Make 'Em Laugh
Comedy has always been an integral part of my life. From the early days of staying up late to watch "Saturday Night Live" with my dad to high school nights spent doing weird bits with my best friends, I’ve always leaned toward the more sarcastic side of life.
Sometimes jokes are just for fun, but they’ve also always been a great coping mechanism for me. Some people might call it a crutch, but those people are just well-adjusted assholes who can’t be trusted. Whether it was a fight with a friend or my parent’s divorce, joking about it has always made the bad stuff feel a little bit more manageable. If you can take something that hurts you and use it to make other people laugh, you’re turning it into something kind of beautiful.
When it comes to chronic illness, arming myself with a good sense of humor has been the greatest tool in my arsenal. Don’t get me wrong–– I have bad days where I just want to sit and wallow about how shitty things might be at that particular moment, no jokes allowed. And conversely, there are people who deal with their illness with unending positivity about silver linings and how things could be worse. But on most days, I opt for a different approach: making a joke out of the seriousness. And with Crohn’s, it’s easy to do–– doctors have literally stuck a camera up my butt on multiple occasions. If that doesn’t lend itself to comedy, I don’t know what does.
Disclaimer: this approach probably isn’t for everyone. Sometimes, joking about a serious illness can offend, which is totally fair. But there’s a really great quote from the movie “Garden State” said by Natalie Portman’s character, who suffers from epilepsy, and it’s always stuck with me:
“What do you do? You laugh. I’m not saying I don’t cry but in between I laugh and I realize how silly it is to take anything too seriously.”
I’ve always tried to take this same approach. Let yourself feel your feelings–– if what you need that day is a good cry, do it. It feels great sometimes. But if you feel the need to make light of something heavy, lean into that feeling. It can be really cathartic.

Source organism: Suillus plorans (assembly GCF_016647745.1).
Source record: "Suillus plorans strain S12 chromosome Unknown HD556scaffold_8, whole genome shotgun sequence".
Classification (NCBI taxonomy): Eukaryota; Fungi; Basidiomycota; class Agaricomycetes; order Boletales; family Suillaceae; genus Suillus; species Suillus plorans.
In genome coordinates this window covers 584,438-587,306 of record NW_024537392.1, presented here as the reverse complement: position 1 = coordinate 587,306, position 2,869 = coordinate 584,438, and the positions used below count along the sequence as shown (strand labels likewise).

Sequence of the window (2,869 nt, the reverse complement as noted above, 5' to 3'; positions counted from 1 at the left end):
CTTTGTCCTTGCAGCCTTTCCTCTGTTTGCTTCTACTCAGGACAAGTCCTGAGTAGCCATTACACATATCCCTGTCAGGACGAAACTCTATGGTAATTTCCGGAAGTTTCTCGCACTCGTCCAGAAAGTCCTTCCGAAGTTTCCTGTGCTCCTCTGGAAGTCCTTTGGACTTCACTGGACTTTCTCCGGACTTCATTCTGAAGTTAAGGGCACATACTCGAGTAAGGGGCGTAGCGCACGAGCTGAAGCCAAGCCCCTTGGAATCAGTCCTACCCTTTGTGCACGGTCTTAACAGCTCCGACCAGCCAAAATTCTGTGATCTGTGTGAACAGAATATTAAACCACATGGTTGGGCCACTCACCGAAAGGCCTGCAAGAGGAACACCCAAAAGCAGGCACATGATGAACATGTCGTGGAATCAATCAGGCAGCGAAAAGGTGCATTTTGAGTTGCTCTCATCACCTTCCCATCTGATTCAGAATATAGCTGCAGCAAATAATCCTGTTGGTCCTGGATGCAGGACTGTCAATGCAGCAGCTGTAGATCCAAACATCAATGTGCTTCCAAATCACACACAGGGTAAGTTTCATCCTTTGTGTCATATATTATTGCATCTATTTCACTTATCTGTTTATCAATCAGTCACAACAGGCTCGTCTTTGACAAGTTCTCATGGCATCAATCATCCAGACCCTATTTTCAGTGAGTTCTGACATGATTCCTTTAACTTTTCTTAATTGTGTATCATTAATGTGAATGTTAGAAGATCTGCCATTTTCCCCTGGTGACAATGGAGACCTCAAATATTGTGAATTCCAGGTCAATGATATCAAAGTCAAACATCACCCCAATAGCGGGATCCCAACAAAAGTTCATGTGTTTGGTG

I have been blessed with a group of wonderful weirdos that I have called my best friends since about the age of ten. Nothing is really off limits for us to joke about, which has made my Crohn’s experience so much lighter and easier to handle. I don’t have to worry about burdening them, or grossing them out because they’re the first ones to crack a joke about my messed up colon. During this most recent flare, one of my best friends sent me toilet paper with Donald Trump’s face on it. Best “get well soon” gift ever.
Being able to joke around with the people you love makes talking about your symptoms a lot less alienating. That’s why it’s important to set the tone with the people in your life. It’s hard to know what to say when someone tells you about their medical problems. Do you say you’re sorry? Do you say it’ll get better? Do you ask questions, or respect their privacy? It honestly all depends on the person, so it’s up to us (the sick persons involved) to lead the way. I like answering questions about my disease because it raises awareness, and I like joking about it because it helps me and others cope. So I always try to set that tone early, so people know it’s okay to ask, and that it’s okay to joke.
So when you see me making light of something like hand tremors or painsomnia, I promise I’m not just being a terrible human being, or feeling sorry for myself. I’m trying to come to terms with some no-fun stuff by making it fun in any way I can. I’m not looking for pity, or a reassuring platitude about how it gets better. I’m just looking for some understanding, and maybe some more friends who can get down with a poop joke.